The Supreme Court's decision in United States v. Whiting Pools, Inc., 462 U.S. 198, 103 S. Ct. 2309, 76 L. Ed. 2d 515 (1983), also supports our conclusion that seizure does not constitute payment. The issue in Whiting was whether property seized by the IRS prior to the taxpayer's declaration of Chapter 11 bankruptcy was part of the reorganization estate and thereby subject to the automatic stay provisions of the Bankruptcy Code which prohibited sale or disposition of the reorganization estate's assets by a secured creditor. The court concluded that because the IRS' seizure of property did not divest the taxpayer of his ownership of that property, the IRS was subject to the bankruptcy stay and could not sell the seized property to satisfy the tax liability. The court noted that ownership of the seized property did not transfer to the IRS until the property was sold at a tax sale. 462 U.S. at 209-12, 103 S. Ct. at 2316-17.

By analogy, if ownership of property is not transferred from the taxpayer to the IRS when the latter seizes property pursuant to a tax lien and levy, it is impossible for the seizure to constitute payment. Payment only could occur when the IRS becomes the "owner" of the property, which under Whiting does not occur until the property is sold. Consequently, "payment" of a tax is concurrent with the IRS' sale--not its seizure--of a taxpayer's property.

Our conclusion also is supported by policy considerations. The rule urged by the taxpayer here would introduce unnecessary uncertainty into an area where certainty is important. Unless there is a measure of certainty and predictability surrounding the two-year time period for filing a claim for refund, unwary taxpayers will fall into the trap of having the time period expire and be barred by the statute of limitations. Because the precise value of property seized often will be uncertain at the time of seizure, it will often be unclear whether such value equals the full amount of the tax due. Thus, it would be difficult for the taxpayer to know whether the tax has been paid in full and therefore whether the two-year time for claiming the refund has been triggered.5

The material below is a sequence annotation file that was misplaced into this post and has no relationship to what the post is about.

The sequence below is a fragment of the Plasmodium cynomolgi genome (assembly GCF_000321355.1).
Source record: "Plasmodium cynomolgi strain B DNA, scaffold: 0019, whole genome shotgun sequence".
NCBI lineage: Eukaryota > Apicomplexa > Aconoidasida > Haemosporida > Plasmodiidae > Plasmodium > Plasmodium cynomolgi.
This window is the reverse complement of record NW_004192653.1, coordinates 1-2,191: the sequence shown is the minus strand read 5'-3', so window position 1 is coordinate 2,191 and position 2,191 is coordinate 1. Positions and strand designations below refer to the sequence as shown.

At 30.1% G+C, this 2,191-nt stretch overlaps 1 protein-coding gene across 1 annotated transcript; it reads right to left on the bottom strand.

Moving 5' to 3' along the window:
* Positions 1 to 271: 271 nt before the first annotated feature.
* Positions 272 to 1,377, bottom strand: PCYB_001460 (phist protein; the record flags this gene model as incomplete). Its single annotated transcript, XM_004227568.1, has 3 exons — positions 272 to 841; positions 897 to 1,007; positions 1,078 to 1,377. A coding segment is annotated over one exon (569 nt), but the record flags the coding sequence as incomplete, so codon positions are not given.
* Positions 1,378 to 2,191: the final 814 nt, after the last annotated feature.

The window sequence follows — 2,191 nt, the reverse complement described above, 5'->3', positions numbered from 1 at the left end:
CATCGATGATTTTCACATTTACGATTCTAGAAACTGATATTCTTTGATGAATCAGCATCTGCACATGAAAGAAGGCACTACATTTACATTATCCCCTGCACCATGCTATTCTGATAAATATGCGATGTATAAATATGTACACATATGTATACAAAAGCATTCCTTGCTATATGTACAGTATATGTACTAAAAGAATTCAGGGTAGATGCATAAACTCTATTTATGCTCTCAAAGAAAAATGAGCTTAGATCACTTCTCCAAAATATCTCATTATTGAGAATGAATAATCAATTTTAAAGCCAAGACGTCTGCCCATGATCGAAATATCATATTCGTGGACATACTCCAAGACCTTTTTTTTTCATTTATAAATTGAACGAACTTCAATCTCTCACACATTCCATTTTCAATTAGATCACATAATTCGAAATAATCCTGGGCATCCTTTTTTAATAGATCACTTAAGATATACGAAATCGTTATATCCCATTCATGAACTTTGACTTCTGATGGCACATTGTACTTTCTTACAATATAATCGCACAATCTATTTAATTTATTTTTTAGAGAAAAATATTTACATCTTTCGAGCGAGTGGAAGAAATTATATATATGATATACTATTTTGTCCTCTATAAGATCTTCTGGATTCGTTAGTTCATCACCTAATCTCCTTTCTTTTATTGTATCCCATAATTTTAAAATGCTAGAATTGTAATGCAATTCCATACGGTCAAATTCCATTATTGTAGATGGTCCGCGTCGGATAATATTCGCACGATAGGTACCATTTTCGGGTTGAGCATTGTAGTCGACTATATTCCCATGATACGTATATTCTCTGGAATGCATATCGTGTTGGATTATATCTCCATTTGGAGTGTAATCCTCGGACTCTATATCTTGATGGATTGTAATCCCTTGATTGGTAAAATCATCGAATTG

For the foregoing reasons, the decision of the district court is



Honorable George C. Carr, U.S. District Judge for the Middle District of Florida, sitting by designation


The parties agree that the three-year statute of limitations expired before the Slys' initial claim was filed. They filed their 1976 tax return on April 11, 1977, thus the statute of limitations expired on April 11, 1980. Their first refund claim was not filed until June 7, 1982


Section 6511(a) provides as follows:

Period of limitation on filing claim. Claim for credit or refund of an overpayment of any tax imposed by this Title in respect of which the taxpayer is required to file a return shall be filed by the taxpayer within three years from the time the return was filed or two years from the time the tax was paid, whichever of such periods expires the later....


The Slys' argument is premised on the assumption, which we must accept in this directed verdict posture, that the jury reasonably could have concluded that the value of the real property on the seizure date was greater than or equal to the tax liability so that the tax would have been paid in full


This case was decided prior to the close of business on September 30, 1981, and is binding precedent under Bonner v. City of Prichard, 661 F.2d 1206, 1209 (11th Cir. 1981)


Also, the taxpayer's position would create an administrative problem. The IRS cannot know how much to credit the deficiency owed by the taxpayer until the sale fixes the value of the amount to be credited to the tax